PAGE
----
US Vice President Mike Pence visited the heavily militarised border dividing the two Koreas hours after North Korea failed in its attempt to test another missile.

US Vice President Mike Pence looks toward the north from an observation post in Paju, South Korea, April 17, 2017.
US Vice President Mike Pence looks toward the north from an observation post in Paju, South Korea, April 17, 2017.

The United States is ruling nothing out in its dealings with North Korea, Vice President Mike Pence said on Monday during a visit to the heavily militarised border dividing the two Koreas.

"Washington wants to achieve security "through peaceable means, through negotiations. But all options are on the table as we continue to stand shoulder to shoulder with the people of South Korea," he said at the border village of Panmunjom.

Pence said America's relationship with South Korea was "ironclad and immutable."

The people of North Korea the military of North Korea should not mistake the resolve of the United States of America to stand with our allies.

Pence's visit to the border comes a day after North Korea's latest missile test failed, when the rocket exploded seconds after blast off.

Rising tensions

Tensions have risen as US President Donald Trump takes a hard rhetorical line with North Korean leader Kim Jong un, who has rebuffed admonitions from China and proceeded with nuclear and missile programmes seen by Washington as a direct threat.

Trump acknowledged on Sunday that the softer line he had taken on China's management of its currency was linked to Beijing's help on the North Korea issue.

"Why would I call China a currency manipulator when they are working with us on the North Korean problem? We will see what happens!" Trump said on Twitter. Trump has backed away from a campaign promise to label China in that way.

South Korea said the North's latest show of force "threatened the whole world."

Japanese Prime Minister Shinzo Abe urged North Korea to refrain from taking further provocative actions, comply with UN resolutions and abandon its nuclear missile development.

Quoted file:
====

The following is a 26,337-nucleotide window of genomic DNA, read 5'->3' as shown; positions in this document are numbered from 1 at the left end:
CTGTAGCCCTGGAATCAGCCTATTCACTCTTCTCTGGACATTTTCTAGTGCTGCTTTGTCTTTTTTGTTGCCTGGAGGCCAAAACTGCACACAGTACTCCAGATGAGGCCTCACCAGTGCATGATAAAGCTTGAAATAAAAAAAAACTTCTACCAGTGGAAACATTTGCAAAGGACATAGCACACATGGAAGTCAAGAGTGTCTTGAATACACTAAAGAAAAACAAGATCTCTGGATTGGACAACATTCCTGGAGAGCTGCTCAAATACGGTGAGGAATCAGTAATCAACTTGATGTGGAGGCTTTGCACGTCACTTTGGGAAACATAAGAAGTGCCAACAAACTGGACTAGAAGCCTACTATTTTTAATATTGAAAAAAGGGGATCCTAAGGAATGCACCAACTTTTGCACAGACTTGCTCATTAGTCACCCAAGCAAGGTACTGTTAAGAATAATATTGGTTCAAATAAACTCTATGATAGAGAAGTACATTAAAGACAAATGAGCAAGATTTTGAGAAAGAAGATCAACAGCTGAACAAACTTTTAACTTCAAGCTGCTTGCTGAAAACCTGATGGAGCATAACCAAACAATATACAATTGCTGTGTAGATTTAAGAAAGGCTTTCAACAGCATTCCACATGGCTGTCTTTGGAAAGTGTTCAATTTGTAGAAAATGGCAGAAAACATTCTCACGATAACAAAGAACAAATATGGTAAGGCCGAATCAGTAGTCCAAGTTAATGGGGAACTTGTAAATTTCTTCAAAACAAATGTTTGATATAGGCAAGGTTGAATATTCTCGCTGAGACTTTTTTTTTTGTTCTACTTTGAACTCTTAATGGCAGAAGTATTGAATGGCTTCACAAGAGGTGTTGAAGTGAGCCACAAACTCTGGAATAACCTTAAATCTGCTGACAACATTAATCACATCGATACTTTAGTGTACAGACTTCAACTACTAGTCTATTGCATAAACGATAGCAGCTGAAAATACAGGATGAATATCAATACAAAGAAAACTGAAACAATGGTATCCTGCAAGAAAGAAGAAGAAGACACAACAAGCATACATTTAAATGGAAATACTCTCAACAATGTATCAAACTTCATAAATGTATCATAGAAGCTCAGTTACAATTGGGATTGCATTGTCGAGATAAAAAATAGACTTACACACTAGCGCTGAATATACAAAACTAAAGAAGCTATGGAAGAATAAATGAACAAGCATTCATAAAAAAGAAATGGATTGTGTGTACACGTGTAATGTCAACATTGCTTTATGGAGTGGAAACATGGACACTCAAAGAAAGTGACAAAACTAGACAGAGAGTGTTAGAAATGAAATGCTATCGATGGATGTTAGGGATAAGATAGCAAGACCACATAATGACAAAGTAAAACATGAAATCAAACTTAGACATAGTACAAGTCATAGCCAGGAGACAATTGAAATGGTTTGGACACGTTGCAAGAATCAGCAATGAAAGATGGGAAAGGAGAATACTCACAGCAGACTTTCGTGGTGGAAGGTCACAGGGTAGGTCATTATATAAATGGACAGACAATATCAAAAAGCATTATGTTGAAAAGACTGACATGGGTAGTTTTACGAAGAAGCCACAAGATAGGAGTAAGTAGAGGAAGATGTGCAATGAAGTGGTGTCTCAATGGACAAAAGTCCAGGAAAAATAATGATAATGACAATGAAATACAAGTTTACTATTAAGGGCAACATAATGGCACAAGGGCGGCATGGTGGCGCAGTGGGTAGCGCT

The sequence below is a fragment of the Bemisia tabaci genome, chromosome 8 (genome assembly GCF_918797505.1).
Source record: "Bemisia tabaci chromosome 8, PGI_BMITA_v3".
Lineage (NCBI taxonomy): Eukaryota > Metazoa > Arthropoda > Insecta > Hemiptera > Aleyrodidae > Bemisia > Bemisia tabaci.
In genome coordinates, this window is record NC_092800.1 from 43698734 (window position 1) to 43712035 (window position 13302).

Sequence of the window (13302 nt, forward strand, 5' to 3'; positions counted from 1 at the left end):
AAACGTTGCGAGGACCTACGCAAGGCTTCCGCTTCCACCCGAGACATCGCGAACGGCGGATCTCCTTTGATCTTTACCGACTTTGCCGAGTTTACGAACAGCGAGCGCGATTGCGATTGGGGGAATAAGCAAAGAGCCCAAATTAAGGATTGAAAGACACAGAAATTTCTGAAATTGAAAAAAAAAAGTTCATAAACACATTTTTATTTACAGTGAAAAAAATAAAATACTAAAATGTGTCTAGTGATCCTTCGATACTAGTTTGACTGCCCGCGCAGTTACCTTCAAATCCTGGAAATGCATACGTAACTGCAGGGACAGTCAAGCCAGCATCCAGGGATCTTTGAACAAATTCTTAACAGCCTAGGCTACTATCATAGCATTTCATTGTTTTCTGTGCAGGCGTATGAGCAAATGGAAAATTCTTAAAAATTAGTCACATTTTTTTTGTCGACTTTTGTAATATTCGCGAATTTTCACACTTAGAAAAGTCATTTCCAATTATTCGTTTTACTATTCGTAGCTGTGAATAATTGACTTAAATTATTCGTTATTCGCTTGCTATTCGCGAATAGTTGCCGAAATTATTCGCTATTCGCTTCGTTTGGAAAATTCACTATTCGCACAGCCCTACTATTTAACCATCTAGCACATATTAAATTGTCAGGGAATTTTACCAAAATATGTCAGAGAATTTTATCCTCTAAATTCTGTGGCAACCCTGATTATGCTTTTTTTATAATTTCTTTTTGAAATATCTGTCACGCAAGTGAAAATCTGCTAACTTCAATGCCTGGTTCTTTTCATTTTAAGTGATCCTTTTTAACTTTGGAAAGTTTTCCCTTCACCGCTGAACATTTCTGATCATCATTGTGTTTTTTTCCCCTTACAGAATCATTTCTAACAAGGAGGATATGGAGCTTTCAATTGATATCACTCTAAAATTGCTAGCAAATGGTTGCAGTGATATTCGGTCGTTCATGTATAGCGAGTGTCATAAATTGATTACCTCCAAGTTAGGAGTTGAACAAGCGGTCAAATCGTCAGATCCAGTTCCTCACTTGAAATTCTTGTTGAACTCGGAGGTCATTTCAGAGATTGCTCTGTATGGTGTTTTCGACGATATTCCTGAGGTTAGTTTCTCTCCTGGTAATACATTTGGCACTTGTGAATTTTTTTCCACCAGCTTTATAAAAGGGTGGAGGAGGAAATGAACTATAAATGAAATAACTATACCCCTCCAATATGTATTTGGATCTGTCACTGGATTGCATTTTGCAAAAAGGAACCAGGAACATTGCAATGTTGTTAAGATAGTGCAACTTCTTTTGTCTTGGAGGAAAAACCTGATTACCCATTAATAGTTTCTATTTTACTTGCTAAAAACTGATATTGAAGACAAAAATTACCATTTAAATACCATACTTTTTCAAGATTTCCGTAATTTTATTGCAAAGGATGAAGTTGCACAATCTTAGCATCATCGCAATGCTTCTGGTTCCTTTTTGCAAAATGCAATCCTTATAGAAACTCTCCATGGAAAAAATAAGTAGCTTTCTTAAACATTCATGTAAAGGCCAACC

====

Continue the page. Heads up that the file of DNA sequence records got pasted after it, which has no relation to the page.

"Japan will closely cooperate with the US and South Korea over North Korea and will call for China to take a bigger role," Abe told parliament.

However, a US foreign policy adviser travelling with Pence sought to defuse some of the tension, saying Sunday's test of what was believed to be a medium-range missile had come as no surprise.

"We had good intelligence before the launch and good intelligence after the launch," the adviser told reporters on condition of anonymity.

China has spoken out against the North's weapons tests and has supported UN sanctions. It has repeatedly called for talks while appearing increasingly frustrated with the North.

Beijing banned imports of North Korean coal on Feb. 26, cutting off Pyongyang's most important export. China's customs department issued an order on April 7 telling traders to return North Korean coal cargoes, trading sources said.

Trump's decision to order a cruise missile strike on a Syrian airfield this month, in response to what he said was Syria's use of chemical weapons, raised questions about his plans for reclusive North Korea.

Pyongyang has conducted several missile and nuclear tests in defiance of UN sanctions and regularly threatens to destroy South Korea and the United States.

Source: TRTWorld and agencies